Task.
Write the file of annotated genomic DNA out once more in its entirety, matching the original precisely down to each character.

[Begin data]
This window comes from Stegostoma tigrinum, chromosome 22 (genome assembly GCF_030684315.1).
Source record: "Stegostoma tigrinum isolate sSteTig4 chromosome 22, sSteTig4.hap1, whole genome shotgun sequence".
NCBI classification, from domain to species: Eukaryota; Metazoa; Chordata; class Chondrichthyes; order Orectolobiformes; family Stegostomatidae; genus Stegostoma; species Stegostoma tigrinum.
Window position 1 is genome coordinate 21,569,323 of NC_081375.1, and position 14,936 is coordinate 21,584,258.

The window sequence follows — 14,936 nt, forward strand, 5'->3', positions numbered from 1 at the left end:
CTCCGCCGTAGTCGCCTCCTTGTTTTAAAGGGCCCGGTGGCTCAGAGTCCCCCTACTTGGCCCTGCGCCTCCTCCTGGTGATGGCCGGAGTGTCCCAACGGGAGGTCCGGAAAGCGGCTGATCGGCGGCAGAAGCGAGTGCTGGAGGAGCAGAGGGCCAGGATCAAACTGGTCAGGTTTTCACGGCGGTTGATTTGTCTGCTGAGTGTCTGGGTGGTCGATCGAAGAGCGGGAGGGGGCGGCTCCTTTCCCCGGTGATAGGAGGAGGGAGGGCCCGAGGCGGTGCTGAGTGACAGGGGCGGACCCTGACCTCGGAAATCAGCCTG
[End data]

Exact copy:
This window comes from Stegostoma tigrinum, chromosome 22 (genome assembly GCF_030684315.1).
Source record: "Stegostoma tigrinum isolate sSteTig4 chromosome 22, sSteTig4.hap1, whole genome shotgun sequence".
NCBI classification, from domain to species: Eukaryota; Metazoa; Chordata; class Chondrichthyes; order Orectolobiformes; family Stegostomatidae; genus Stegostoma; species Stegostoma tigrinum.
Window position 1 is genome coordinate 21,569,323 of NC_081375.1, and position 14,936 is coordinate 21,584,258.

The window sequence follows — 14,936 nt, forward strand, 5'->3', positions numbered from 1 at the left end:
CTCCGCCGTAGTCGCCTCCTTGTTTTAAAGGGCCCGGTGGCTCAGAGTCCCCCTACTTGGCCCTGCGCCTCCTCCTGGTGATGGCCGGAGTGTCCCAACGGGAGGTCCGGAAAGCGGCTGATCGGCGGCAGAAGCGAGTGCTGGAGGAGCAGAGGGCCAGGATCAAACTGGTCAGGTTTTCACGGCGGTTGATTTGTCTGCTGAGTGTCTGGGTGGTCGATCGAAGAGCGGGAGGGGGCGGCTCCTTTCCCCGGTGATAGGAGGAGGGAGGGCCCGAGGCGGTGCTGAGTGACAGGGGCGGACCCTGACCTCGGAAATCAGCCTG